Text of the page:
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Jaded Washout

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Al Bundy at work. It gets worse for him.
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This is the guy (or sometimes, Gal) who never made anything with their life.

Sure, they had promise back in High School, when they were the popular captain of the football team, or the ruling Alpha Bitch, but they clearly never planned for what would happen after graduation. Now that those Glory Days are long gone, they're middle-aged nobodys, running on what little social inertia they can still muster.

They're cynical, jaded, world-weary, disrespected by family and friends, underpaid in a humiliating dead-end job and struggling to achieve basic goals and recognition.

May often be heard complaining about not getting justly rewarded for all their effort, though closer inspection will show them to be a profoundly uninspired if not outright lazy worker and angrily resentful of those who've matured beyond them.

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Compare with Unsympathetic Comedy Protagonist; This Loser Is You; I Coulda Been a Contender!; Future Loser; Hates the Job, Loves the Limelight; Loser Protagonist; White-Dwarf Starlet; Former Child Star. Contrast Best Years of Your Life.

Contrast Small Name, Big Ego.


Examples:

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    Comic Books 
  • To some extent Peter Parker, Spider-Man falls into this. He has great skills and ambitions but he is not able to apply himself out of his responsibility as a superhero, as a family man and is often regarded skeptically by his friends for not always being there. He's one of the top scientific minds on the planet, yet even as an adult he normally ekes out a living selling photos to Jameson instead of pursuing a career that puts his genius to use.

    Comic Strips 
  • Peanuts: Charlie Brown has, time after time, been portrayed with at least some of the descriptions given by this trope. In fact, there are some who had speculated that he will grow up to become either Homer Simpson or former Trope Namer Al Bundy, who ended up marrying The Red-Haired Girl.
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    Films — Animation 
  • Bob Parr from The Incredibles, post Super Registration Act. No wonder he Jumps at the Call. His family life, while a bit shaky, is stable compared to the other examples of this trope.
  • Peter B. Parker from Spider-Man: Into the Spider-Verse. Middle age and his split from MJ have not been kind to him, and his morale, physique, and career as a superhero are on the ropes. He's even described in-universe, and not inaccurately, as "the janky, old, broke Hobo-Spider-Man". Ouch.

    Films — Live-Action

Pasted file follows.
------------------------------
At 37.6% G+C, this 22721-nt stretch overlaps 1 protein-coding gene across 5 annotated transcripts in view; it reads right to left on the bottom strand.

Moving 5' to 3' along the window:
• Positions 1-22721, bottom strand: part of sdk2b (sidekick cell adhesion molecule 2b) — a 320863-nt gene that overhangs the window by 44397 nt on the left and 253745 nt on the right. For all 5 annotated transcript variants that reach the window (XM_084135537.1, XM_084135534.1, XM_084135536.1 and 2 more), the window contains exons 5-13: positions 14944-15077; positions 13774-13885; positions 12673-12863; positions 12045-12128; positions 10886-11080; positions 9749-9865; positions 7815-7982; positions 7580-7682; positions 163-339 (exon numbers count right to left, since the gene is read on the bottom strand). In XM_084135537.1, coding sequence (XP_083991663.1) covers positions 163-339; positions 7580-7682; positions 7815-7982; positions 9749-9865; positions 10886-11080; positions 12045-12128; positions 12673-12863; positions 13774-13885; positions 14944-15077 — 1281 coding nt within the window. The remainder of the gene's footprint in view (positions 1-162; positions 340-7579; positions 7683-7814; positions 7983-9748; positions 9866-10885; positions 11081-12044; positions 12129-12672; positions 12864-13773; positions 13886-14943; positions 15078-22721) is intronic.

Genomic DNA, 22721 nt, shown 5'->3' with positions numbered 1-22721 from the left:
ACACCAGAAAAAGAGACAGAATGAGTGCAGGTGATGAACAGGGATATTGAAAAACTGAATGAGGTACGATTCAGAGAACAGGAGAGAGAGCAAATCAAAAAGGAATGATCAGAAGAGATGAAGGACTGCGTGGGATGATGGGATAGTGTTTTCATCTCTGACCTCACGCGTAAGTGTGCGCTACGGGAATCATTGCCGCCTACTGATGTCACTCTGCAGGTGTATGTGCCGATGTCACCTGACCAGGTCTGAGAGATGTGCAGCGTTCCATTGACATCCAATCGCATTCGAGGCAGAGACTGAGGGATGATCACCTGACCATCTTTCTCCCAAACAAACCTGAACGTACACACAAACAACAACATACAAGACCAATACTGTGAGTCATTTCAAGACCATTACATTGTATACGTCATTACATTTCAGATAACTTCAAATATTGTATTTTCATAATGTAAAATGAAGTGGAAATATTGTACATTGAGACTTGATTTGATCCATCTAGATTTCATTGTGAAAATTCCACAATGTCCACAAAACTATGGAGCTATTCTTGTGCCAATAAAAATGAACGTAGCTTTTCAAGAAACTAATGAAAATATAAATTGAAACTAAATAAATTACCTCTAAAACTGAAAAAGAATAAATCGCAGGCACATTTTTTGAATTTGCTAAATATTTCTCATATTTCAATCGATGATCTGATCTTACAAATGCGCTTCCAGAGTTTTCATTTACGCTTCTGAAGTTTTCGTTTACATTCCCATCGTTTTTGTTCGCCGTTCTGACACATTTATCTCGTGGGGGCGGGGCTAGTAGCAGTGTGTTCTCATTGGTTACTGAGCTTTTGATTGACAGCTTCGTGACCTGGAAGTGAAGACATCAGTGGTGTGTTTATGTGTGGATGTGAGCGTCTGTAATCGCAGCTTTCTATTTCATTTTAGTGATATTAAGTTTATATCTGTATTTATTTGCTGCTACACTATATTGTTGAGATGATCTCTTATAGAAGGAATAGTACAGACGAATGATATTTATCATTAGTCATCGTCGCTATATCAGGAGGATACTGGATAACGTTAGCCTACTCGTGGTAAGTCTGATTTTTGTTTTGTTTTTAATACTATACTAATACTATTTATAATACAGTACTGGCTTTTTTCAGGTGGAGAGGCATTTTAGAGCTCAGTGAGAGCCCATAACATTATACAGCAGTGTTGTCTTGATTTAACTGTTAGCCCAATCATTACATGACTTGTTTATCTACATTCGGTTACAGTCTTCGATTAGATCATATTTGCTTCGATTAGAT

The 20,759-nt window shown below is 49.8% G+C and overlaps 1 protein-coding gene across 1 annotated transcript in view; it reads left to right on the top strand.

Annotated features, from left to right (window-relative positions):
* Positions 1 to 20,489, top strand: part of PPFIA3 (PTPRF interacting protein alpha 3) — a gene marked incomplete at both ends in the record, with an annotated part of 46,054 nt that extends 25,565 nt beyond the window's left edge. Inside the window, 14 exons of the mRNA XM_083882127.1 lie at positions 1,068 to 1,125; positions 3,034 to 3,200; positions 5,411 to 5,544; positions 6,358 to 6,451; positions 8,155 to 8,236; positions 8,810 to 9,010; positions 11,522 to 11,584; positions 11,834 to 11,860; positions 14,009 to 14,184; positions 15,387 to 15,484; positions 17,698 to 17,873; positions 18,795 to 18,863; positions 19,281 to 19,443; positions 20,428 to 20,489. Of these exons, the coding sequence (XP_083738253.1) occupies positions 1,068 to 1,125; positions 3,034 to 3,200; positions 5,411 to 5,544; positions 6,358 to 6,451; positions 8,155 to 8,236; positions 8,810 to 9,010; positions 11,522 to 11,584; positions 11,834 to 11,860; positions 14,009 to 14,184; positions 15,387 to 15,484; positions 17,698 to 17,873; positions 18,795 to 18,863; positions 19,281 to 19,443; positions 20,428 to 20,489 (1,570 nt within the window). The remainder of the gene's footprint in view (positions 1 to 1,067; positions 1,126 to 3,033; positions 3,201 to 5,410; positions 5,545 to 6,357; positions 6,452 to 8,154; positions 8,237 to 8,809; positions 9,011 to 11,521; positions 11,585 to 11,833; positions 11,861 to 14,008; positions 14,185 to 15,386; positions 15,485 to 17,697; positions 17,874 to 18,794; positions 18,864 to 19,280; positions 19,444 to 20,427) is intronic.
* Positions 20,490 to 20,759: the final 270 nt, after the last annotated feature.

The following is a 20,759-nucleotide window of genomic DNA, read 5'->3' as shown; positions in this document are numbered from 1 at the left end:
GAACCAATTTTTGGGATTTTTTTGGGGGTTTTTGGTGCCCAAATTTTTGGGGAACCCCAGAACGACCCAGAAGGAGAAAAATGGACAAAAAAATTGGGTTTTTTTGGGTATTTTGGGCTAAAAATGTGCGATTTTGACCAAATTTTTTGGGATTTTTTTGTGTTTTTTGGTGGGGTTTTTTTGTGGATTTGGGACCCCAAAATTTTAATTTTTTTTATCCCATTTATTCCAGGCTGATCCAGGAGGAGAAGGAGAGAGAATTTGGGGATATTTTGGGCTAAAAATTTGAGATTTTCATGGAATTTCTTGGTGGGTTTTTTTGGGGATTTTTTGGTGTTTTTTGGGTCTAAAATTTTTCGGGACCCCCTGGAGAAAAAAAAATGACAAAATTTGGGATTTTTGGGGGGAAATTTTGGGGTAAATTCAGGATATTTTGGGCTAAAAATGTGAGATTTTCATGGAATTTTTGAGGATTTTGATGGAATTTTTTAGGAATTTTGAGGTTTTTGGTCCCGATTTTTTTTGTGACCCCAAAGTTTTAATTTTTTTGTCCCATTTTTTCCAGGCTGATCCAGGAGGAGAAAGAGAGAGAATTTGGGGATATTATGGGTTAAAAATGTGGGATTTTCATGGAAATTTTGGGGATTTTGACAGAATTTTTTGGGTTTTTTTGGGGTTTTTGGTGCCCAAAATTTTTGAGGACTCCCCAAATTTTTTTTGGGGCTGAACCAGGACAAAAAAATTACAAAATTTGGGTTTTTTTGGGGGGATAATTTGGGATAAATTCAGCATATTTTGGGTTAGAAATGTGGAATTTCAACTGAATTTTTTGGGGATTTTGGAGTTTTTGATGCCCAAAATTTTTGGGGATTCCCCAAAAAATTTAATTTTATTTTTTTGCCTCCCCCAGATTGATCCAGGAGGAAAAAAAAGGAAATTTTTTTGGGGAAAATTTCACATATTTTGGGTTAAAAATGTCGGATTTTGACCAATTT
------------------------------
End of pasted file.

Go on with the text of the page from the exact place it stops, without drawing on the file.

• Walt in Gran Torino, depending on the interpretation. In one, he's genuinely badass, and while his family doesn't pay him much attention or respect, the rest of his neighbourhood comes to like and respect him. Another interpretation is that everyone knows Walt is a Jaded Washout except himself: His wife asked their priest to watch after him after her death because she knows that he has no connection to his sons. Everyone thinks he is an old crazy man. Only after Walt realizes his racism is a flimsy excuse to feel better at the expense of others can he be a hero.
  • Sonny Koufax (Adam Sandler) in Big Daddy appears to be heading in this direction, as at the beginning of the movie he's a law-school graduate who never took his bar exam and leads a semi-slacker lifestyle thanks to a cash settlement he received when a taxicab ran over his foot. He eventually does get his act together and is admitted to the bar.
  • Female example: Mavis Gary in Young Adult is a former Alpha Bitch prom queen who's now in her thirties, divorced, and ghostwrites teen-lit novels in order to recreate her high school Glory Days.
  • The future Marty McFly in Back to the Future Part II is very miserable, having given up on his rock'n'roll dreams after injuring his hand in a serious auto accident in 1985 because he got called "chicken", and is in an unhappy marriage to his girlfriend Jennifer working a menial job, which he gets fired from after getting called "chicken" once again. In Back to the Future Part III, Marty avoids getting into the auto accident and learns to better control his temper, thereby erasing this Bad Future and putting a better future in play.
  • To hear her tell it, Ms. Hannigan from Annie (2014). She was apparently part of C+C Music Factory and almost part of Hootie & the Blowfish but they kicked her out before she could become a star.
  • Molly Ringwald satirizes herself as this in her cameo in Not Another Teen Movie. After her Glory Days, she's working as a flight attendant to get by.
  • Burn After Reading: Ozbourne Cox, the mid-level CIA analyst who quits in a rage when called on the carpet for his drinking. It's clear to everyone but him that his time in espionage wasn't half as significant as he remembers.
  • Sky High (2005): Coach Boomer. He, as the Commander puts it, "never made the big time" as a superhero, so now he works as a coach at the titular superhero school, passing judgment on the kids of other heroes by arbitrarily deciding if they are "hero" or "sidekick" material after a brief demonstration of their powers, and giving an earful to those who object.
  • By the start of Yes-Man, Carl has become one thanks to his wife leaving him and years of being passed over for promotion as a low level Loan Officer at the same bank. It's no wonder he tries to avoid his old college buddies who've made something of their lives.